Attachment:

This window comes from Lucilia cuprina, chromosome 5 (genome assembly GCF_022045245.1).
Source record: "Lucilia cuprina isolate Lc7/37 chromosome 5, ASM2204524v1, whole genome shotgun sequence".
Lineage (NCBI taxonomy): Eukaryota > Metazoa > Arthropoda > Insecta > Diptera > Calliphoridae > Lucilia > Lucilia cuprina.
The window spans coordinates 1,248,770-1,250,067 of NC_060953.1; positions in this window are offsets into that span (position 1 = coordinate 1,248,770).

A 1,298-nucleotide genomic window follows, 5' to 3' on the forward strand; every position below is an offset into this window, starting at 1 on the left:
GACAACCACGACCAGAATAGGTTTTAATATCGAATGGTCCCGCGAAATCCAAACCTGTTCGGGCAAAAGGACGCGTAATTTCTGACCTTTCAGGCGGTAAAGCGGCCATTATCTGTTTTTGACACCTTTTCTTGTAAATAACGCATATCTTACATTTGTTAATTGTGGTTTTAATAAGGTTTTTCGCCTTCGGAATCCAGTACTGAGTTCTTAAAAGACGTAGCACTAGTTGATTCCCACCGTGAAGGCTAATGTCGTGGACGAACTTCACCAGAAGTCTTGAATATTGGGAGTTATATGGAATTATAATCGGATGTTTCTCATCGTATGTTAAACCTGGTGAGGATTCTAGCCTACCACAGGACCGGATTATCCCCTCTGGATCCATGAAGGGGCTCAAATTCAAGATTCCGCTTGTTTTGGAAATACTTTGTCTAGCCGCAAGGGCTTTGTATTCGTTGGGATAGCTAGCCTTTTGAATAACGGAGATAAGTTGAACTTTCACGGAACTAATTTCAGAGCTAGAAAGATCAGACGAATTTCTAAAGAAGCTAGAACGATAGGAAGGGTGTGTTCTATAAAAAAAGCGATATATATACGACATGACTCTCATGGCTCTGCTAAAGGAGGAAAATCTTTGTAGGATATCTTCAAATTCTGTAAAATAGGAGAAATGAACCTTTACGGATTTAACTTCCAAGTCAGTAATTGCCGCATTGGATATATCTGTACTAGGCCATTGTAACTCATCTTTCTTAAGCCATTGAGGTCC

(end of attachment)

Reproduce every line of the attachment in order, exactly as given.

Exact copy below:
This window comes from Lucilia cuprina, chromosome 5 (genome assembly GCF_022045245.1).
Source record: "Lucilia cuprina isolate Lc7/37 chromosome 5, ASM2204524v1, whole genome shotgun sequence".
Lineage (NCBI taxonomy): Eukaryota > Metazoa > Arthropoda > Insecta > Diptera > Calliphoridae > Lucilia > Lucilia cuprina.
The window spans coordinates 1,248,770-1,250,067 of NC_060953.1; positions in this window are offsets into that span (position 1 = coordinate 1,248,770).

A 1,298-nucleotide genomic window follows, 5' to 3' on the forward strand; every position below is an offset into this window, starting at 1 on the left:
GACAACCACGACCAGAATAGGTTTTAATATCGAATGGTCCCGCGAAATCCAAACCTGTTCGGGCAAAAGGACGCGTAATTTCTGACCTTTCAGGCGGTAAAGCGGCCATTATCTGTTTTTGACACCTTTTCTTGTAAATAACGCATATCTTACATTTGTTAATTGTGGTTTTAATAAGGTTTTTCGCCTTCGGAATCCAGTACTGAGTTCTTAAAAGACGTAGCACTAGTTGATTCCCACCGTGAAGGCTAATGTCGTGGACGAACTTCACCAGAAGTCTTGAATATTGGGAGTTATATGGAATTATAATCGGATGTTTCTCATCGTATGTTAAACCTGGTGAGGATTCTAGCCTACCACAGGACCGGATTATCCCCTCTGGATCCATGAAGGGGCTCAAATTCAAGATTCCGCTTGTTTTGGAAATACTTTGTCTAGCCGCAAGGGCTTTGTATTCGTTGGGATAGCTAGCCTTTTGAATAACGGAGATAAGTTGAACTTTCACGGAACTAATTTCAGAGCTAGAAAGATCAGACGAATTTCTAAAGAAGCTAGAACGATAGGAAGGGTGTGTTCTATAAAAAAAGCGATATATATACGACATGACTCTCATGGCTCTGCTAAAGGAGGAAAATCTTTGTAGGATATCTTCAAATTCTGTAAAATAGGAGAAATGAACCTTTACGGATTTAACTTCCAAGTCAGTAATTGCCGCATTGGATATATCTGTACTAGGCCATTGTAACTCATCTTTCTTAAGCCATTGAGGTCC